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In-Flight Fire: Guidance for Flight Crews

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Revision as of 09:03, 20 October 2008 by Editor1 (talk | contribs)
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I've experienced three smoke and fumes events on the C130, two of them airborne. In all three cases, the source of the smoke was in the avionics racks underneath the flight deck and in all three cases the smoke came from the top or side panels on the flight deck. The worst event occured at low level (250 ft); thick white smoke poured out of the overhead panel filling the flight deck with thick white smoke. the engineer frantically began pulling circuit breakers associated with the top panel but of course this had no effect because the source was actually the autopilot, which was located below the flight deck - the smoke was working its way up behind the sound panelling and exiting through the top panel. The aircraft was already depressurised and the captain ordered the flight deck escape hatch be removed. I can't remember if I did that or not, but someone did, and the effect was immediate - the smoke cleared instantly - noisy and we still had a problem to solve, but at least everyone could see. I made an emergency call and they gave us a straight in landing on the most convenient runway for us, which was not the runway in use at the time. --JB 11:03, 20 October 2008 (CEST)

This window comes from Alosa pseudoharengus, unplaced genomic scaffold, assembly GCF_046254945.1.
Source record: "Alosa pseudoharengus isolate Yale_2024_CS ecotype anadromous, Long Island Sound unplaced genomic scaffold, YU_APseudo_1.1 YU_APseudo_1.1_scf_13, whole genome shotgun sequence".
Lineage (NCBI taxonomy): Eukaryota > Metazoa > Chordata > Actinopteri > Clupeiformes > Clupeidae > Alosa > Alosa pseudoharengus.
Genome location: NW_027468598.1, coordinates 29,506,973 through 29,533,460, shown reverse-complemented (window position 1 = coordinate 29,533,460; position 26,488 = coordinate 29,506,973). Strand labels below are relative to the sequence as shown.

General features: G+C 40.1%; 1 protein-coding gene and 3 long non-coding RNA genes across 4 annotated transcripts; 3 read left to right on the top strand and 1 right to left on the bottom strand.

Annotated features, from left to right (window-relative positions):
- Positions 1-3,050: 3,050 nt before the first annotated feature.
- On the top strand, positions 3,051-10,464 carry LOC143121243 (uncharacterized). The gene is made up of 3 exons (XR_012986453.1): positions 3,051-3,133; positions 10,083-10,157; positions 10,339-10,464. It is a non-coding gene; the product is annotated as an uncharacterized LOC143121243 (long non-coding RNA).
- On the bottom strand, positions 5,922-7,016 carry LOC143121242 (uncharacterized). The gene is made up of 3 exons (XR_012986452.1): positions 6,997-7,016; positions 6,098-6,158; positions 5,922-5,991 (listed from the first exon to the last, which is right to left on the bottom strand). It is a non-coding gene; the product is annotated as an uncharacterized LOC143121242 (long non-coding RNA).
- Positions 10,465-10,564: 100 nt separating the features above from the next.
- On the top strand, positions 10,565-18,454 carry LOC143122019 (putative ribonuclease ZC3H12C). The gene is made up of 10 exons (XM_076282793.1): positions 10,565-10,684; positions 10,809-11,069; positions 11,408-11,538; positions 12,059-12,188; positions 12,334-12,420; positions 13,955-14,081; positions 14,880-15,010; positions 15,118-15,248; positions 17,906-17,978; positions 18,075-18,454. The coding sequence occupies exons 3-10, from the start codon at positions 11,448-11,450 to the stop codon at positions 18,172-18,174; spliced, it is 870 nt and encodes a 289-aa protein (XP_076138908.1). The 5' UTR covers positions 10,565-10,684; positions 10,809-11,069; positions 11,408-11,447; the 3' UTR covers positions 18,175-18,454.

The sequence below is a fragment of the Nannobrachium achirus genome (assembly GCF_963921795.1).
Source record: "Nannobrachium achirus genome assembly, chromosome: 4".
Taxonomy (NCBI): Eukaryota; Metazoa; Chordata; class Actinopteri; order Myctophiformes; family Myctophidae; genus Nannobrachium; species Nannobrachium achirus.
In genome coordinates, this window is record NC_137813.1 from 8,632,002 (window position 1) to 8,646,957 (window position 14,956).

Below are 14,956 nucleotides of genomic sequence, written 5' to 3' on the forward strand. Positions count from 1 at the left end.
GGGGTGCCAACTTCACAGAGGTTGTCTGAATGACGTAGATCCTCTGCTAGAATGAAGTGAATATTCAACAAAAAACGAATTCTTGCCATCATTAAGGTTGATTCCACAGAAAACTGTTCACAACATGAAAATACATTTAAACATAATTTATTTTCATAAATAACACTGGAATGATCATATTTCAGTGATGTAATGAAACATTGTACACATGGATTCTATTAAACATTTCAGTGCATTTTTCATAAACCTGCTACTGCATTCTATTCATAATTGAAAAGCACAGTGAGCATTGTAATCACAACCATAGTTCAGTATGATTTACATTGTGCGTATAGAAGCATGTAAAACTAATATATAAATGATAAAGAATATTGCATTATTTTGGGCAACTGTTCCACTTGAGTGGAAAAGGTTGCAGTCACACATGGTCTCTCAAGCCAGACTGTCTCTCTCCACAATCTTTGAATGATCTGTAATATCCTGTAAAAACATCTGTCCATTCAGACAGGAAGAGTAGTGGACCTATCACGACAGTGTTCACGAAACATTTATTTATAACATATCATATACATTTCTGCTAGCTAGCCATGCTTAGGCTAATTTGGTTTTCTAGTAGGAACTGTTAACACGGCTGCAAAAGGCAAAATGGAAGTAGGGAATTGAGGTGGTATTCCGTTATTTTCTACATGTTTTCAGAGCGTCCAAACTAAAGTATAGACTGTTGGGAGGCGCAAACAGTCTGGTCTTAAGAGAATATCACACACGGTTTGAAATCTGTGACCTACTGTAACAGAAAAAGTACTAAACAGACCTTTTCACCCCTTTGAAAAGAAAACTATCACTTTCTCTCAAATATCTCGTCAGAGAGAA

This article is self-evidently principally about fuselage fires or suspected fires and it might therefore be worthwhile to consider re-titling it accordingly. It would be useful to have a separate article specifically about engine fires and their origin, propagation, detection and suppression.--Chris.stewart 16:09, 14 October 2008 (CEST)